Diving down to the bottom of the ocean is astonishing, it's wonderful. When you get down to great depths, it becomes completely dark around you. And when your small submersible settles on the muddy ocean floor, a pool of light illuminates creatures in every direction. Forests of sea lilies may sway back in forth in the cold water as sea cucumbers shovel mud into their mouths with delicate tentacles. And, if you're lucky, you might see an animal that is completely new to science.  

As a researcher, it's a special thing to see the animals that you study alive in their environments, just doing their thing. It's a mind-bending experience and all the fears you might have while diving just evaporate. You become so entranced by what you are seeing that you forget about the great pressure and dangers that could threaten you at any moment. 

Participating in pioneering deep sea dives all over the world, Pawson quickly became familiar with the other-worldly animals living over 12,000 feet below the ocean’s surface. Illustration by Karen Carr, NMNH

My colleagues and I have made dives in many parts of the world, including the Galapagos and the Caribbean. The deepest dive I’ve ever made was more than two miles below the surface in a submersible called the “Alvin.” We would record everything we observed with still and video cameras.  The submersibles also had mechanical arms that allowed us to collect specimens that we wanted to study in our labs. We discovered loads of echinoderm species on those dives, and I still dream about that bizarre deep-sea world.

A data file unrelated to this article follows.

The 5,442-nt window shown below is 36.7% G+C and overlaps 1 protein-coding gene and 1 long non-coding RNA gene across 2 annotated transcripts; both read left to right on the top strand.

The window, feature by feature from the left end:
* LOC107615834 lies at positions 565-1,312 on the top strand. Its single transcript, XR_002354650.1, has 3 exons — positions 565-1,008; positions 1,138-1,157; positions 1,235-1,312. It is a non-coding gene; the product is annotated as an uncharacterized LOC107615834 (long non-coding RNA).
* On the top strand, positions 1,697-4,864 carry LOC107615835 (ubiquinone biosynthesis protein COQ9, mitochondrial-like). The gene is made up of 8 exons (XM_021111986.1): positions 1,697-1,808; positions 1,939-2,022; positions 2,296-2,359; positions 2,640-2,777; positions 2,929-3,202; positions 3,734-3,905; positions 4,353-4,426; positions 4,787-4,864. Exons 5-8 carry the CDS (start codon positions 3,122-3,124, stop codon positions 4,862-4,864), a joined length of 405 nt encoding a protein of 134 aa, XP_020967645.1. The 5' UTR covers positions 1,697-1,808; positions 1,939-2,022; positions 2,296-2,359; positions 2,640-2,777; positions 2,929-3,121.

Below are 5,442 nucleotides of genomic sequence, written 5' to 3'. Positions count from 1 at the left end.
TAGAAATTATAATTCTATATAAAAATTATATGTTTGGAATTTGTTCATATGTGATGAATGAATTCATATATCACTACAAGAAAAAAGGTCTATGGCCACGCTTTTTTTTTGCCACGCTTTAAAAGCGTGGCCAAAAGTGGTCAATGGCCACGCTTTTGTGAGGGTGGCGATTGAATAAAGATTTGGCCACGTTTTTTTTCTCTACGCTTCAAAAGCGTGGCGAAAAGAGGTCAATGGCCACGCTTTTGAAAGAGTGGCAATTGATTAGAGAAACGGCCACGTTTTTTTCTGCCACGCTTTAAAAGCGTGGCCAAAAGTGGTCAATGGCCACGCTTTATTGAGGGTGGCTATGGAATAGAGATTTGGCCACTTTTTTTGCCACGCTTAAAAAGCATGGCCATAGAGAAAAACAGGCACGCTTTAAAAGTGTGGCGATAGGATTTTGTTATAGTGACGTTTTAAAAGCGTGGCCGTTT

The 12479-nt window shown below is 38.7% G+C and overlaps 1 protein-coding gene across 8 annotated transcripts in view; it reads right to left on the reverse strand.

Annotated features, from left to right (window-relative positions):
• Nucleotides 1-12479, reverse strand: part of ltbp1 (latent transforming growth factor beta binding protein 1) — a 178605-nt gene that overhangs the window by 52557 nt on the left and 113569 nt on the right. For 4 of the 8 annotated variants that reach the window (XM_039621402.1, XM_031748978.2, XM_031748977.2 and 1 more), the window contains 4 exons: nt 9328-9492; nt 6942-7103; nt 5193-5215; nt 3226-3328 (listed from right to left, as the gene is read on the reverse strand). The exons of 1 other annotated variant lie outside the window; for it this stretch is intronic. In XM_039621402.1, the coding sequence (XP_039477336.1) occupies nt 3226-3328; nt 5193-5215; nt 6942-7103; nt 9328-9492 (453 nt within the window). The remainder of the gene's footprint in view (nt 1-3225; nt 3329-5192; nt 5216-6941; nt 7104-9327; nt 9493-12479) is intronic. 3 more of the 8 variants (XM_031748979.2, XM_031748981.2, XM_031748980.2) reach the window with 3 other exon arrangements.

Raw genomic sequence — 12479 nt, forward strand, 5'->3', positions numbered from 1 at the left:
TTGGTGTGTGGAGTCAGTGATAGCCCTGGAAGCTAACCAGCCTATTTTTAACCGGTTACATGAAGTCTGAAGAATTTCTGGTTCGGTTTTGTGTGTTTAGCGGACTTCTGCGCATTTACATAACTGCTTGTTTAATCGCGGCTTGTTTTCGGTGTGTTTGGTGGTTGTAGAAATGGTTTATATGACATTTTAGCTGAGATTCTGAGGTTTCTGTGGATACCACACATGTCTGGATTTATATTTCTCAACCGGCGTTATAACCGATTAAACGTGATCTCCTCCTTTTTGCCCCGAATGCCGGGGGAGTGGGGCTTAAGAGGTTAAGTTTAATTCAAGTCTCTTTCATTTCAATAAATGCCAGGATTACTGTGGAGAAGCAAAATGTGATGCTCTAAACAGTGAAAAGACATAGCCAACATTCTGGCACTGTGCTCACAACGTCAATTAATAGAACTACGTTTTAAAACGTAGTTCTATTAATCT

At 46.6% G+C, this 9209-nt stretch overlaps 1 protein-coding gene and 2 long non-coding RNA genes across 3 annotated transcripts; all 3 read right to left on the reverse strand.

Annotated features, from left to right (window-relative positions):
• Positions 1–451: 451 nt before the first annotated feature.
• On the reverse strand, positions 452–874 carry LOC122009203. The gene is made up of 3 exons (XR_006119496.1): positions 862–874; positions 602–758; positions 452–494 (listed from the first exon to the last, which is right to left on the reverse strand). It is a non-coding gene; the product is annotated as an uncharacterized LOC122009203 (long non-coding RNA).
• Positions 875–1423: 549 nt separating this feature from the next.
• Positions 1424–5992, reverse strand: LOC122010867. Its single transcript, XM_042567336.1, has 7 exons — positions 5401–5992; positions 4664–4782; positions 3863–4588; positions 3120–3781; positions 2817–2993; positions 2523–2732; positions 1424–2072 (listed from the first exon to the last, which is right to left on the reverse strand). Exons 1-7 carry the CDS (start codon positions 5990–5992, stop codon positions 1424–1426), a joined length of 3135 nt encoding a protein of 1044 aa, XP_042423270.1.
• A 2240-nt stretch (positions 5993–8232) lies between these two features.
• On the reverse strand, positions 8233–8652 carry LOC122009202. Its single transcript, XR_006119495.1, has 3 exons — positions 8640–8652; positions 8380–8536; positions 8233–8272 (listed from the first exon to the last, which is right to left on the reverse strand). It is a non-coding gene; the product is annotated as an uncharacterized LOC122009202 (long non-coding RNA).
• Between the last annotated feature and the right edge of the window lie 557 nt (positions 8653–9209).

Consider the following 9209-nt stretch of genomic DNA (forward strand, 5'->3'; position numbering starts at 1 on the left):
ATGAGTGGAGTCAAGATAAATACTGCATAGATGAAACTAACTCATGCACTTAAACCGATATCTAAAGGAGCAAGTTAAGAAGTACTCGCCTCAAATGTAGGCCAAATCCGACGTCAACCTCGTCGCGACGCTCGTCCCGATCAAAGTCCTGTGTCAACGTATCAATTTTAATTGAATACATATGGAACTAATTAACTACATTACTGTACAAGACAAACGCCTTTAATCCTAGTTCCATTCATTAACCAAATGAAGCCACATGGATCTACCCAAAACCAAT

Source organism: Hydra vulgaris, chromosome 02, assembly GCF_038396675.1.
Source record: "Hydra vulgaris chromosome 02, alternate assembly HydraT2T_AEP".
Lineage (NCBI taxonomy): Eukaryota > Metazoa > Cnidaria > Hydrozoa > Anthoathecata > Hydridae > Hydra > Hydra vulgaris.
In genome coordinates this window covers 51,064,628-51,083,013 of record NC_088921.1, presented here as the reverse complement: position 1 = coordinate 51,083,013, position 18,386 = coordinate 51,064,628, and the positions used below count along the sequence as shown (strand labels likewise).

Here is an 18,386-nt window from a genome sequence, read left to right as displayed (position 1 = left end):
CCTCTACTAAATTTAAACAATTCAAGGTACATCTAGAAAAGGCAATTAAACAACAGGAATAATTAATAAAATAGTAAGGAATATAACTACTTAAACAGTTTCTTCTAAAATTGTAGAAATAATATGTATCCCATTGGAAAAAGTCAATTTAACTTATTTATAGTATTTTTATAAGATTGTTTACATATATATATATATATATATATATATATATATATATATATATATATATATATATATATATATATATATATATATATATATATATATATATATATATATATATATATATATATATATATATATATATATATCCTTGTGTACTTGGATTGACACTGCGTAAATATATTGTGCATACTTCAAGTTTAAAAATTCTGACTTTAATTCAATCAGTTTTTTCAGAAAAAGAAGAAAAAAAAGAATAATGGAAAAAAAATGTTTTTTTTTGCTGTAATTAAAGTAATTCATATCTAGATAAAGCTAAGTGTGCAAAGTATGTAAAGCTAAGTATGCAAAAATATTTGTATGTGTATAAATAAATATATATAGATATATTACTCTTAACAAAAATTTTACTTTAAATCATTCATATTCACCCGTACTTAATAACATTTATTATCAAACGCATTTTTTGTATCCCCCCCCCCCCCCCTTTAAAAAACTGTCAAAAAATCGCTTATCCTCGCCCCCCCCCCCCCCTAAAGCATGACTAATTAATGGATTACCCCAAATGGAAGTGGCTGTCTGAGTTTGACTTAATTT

What makes the Smithsonian’s echinoderm collection special? 

The Smithsonian has one of the largest echinoderm collections in the world. We have hundreds of holotypes, which are the original specimens on which entire species are based. The reason our collection is so large and diverse is because our specimens have been collected over almost 150 years.   

Echinoderms are present in the ocean in great numbers. According to Pawson, sea cucumbers alone may comprise more than 90% of the weight of animals on the sea floor. Emma Saaty, NMNH

In the 1880s, a ship called the Albatross was built by the U.S. Fish Commission.  The Albatross sailed for over 30 years, and they say she covered more than a million miles of the world’s oceans. Explorers on the ship collected animals from the surface to the deep ocean floor, and most of those specimens ended up here at the Smithsonian.